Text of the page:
Federal lawsuit calls attention to Connecticut gun legislations

Gun+legislations+became+a+hot+topic+in+Connecticut+as+regulatory+laws+have+been+tried+in+federal+court.

Graphic by Lily Klau '23

Gun legislations became a hot topic in Connecticut as regulatory laws have been tried in federal court.

Three gun owners, the Connecticut Citizens Defense League and the Second Amendment Foundation attempted to overturn the Connecticut Assault Weapons Ban by filing a federal lawsuit on Sept. 29.

The Connecticut Assault Weapons Ban was passed in 2013 in response to the murder of 26 people at Sandy Hook Elementary School in Newtown, Connecticut in 2012. According to ctpublic.org, this law bans more than 150 models of semi-automatic rifles from state grounds, requires a person to have a permit when purchasing a firearm or ammunition and includes a universal background check with a registry of previous convicts. 

According to nbcconnecticut.com, “[The plaintiffs] say Connecticut’s gun laws violate Second Amendment gun rights as well as 14th Amendment due process rights.”

[Connecticut] will vigorously defend these common sense laws that are seeking to reduce violent crime and mass shootings. When it comes to the safety of the people of our state, we must stand up and do what is right.”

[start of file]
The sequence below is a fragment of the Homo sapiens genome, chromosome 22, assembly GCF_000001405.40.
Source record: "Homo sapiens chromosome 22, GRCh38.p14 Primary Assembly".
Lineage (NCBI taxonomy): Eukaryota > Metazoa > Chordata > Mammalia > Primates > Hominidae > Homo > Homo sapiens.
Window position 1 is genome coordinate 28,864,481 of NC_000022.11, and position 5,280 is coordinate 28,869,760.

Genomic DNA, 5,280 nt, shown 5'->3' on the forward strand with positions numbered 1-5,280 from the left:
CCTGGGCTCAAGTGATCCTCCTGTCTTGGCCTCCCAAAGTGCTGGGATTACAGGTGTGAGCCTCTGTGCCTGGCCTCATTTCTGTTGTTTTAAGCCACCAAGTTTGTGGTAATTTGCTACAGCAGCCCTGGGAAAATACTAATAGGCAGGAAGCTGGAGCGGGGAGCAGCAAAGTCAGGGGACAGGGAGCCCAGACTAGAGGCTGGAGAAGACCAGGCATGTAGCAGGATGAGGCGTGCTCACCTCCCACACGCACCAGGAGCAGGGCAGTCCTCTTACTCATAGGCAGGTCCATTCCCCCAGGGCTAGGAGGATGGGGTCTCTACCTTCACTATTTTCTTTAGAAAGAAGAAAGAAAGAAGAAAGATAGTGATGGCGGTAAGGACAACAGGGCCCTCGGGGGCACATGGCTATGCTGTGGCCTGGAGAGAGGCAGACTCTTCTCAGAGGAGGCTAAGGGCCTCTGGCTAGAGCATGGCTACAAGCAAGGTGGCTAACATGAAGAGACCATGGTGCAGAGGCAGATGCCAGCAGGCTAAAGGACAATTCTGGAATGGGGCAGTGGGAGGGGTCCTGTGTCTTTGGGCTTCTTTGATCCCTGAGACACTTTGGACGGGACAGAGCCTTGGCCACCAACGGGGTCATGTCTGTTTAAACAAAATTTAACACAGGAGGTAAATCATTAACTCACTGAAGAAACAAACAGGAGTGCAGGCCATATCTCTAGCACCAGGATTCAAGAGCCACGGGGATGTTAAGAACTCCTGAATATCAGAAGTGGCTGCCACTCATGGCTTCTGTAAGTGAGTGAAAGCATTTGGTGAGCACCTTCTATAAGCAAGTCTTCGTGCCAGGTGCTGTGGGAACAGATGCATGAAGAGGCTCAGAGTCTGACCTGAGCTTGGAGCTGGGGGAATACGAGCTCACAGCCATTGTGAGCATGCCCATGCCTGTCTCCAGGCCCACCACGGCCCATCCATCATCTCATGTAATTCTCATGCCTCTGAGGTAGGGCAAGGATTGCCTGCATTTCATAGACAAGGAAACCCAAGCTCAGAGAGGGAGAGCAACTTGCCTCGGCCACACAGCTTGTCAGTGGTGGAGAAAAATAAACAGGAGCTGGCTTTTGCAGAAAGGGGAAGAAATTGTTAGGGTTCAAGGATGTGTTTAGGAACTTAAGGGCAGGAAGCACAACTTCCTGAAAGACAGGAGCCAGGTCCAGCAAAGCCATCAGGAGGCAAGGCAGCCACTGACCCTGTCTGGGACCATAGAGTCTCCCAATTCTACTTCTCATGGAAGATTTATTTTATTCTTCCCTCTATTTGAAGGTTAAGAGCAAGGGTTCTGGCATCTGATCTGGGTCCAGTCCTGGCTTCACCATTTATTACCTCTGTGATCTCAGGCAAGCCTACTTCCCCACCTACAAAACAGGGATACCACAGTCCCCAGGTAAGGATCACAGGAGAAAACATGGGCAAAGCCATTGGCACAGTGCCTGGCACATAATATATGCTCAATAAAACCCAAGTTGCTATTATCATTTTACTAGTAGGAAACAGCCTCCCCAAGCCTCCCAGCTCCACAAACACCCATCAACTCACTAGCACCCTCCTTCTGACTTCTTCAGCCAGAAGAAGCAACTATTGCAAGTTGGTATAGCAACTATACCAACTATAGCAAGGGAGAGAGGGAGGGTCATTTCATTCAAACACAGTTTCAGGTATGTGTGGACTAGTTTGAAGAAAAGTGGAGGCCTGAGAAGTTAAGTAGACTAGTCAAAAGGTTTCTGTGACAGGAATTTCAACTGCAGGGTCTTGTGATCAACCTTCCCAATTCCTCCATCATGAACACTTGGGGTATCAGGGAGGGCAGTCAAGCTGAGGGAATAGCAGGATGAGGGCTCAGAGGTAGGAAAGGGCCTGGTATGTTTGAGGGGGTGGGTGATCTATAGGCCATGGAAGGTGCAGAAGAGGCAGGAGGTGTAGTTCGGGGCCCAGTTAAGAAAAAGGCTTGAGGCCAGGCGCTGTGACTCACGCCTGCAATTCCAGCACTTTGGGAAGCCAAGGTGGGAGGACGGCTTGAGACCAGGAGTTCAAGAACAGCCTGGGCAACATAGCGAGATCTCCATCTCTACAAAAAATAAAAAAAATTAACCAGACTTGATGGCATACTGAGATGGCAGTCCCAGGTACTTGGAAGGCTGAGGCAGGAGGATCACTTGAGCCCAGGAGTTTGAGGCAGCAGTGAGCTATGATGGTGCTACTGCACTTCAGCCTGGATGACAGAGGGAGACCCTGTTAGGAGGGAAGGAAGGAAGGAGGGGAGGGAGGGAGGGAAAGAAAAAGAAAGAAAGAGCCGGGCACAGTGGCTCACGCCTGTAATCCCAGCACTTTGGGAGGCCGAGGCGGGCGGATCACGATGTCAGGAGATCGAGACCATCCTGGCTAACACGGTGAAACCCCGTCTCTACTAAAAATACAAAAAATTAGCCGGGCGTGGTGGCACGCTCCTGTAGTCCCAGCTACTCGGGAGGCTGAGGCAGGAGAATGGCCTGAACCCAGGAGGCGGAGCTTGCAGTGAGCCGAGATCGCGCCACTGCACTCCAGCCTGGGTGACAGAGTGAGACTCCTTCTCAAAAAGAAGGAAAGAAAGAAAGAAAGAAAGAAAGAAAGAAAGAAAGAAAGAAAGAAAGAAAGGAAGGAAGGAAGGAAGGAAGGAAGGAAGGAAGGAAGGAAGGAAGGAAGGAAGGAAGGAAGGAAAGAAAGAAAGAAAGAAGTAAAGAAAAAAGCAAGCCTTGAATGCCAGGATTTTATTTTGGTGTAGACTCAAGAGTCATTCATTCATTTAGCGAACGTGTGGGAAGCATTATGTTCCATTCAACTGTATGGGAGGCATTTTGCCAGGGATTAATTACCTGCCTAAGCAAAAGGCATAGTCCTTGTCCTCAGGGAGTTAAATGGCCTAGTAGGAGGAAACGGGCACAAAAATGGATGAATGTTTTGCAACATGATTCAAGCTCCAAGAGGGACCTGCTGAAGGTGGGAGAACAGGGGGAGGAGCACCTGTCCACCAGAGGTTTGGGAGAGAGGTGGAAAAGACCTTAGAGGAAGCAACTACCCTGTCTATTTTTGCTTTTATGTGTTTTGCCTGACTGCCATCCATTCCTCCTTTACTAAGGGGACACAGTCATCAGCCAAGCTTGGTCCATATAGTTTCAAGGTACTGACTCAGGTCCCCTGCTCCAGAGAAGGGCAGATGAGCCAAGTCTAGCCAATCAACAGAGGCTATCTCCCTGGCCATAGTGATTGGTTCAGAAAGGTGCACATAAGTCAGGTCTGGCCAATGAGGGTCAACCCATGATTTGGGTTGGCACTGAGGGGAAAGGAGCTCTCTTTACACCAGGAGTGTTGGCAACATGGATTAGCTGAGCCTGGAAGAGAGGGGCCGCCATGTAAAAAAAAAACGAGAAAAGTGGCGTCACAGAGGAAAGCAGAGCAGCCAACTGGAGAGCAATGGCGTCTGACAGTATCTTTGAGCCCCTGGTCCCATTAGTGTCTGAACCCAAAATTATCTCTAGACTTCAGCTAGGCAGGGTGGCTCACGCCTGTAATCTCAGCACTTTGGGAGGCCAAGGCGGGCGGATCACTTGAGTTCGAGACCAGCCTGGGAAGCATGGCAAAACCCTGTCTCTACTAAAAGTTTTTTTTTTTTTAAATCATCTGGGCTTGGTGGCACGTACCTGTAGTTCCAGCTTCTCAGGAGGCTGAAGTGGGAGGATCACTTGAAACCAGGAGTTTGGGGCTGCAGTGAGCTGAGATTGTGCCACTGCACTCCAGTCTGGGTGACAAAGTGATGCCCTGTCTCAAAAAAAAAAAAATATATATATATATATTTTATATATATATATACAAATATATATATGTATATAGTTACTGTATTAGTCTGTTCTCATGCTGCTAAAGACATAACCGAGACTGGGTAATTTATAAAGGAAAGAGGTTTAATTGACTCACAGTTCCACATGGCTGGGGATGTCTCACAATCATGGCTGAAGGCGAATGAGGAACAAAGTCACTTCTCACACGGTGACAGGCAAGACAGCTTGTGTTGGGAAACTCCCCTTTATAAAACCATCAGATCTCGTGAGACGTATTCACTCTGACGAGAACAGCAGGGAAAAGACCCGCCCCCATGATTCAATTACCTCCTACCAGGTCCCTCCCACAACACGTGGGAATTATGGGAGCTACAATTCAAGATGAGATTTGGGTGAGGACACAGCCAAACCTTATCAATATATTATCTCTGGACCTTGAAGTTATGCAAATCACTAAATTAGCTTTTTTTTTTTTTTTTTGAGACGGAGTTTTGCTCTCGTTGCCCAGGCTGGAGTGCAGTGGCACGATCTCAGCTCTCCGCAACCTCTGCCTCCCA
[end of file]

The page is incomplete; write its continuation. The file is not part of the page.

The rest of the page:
— Connecticut Governor Ned Lamont

President of the Connecticut Citizens Defense League Holly Sullivan said in a statement that everyone deserves to live in a secure nation, but banning the ownership of the most commonly owned weapons in the country is not the way to do so.

In response, many local community members are concerned with the thought of gun regulations relaxing in Connecticut. Social studies teacher at Staples High School Nell-Ayn Lynch reflects on what this might mean for her and her students. 

“I guess my question would be why? What purpose is it going to serve to them to overturn something like that,” Lynch said. “I think it’s just disrespectful. It’s disrespectful to families, to children, to teachers; I just think it would be the wrong move.” 

Despite these attempts, Connecticut has chosen to stand by the legislation following Sandy Hook. According to ct.gov, Connecticut “‘will vigorously defend these common sense laws that are seeking to reduce violent crime and mass shootings,’” Connecticut Governor Ned Lamont said. “‘When it comes to the safety of the people of our state, we must stand up and do what is right.’”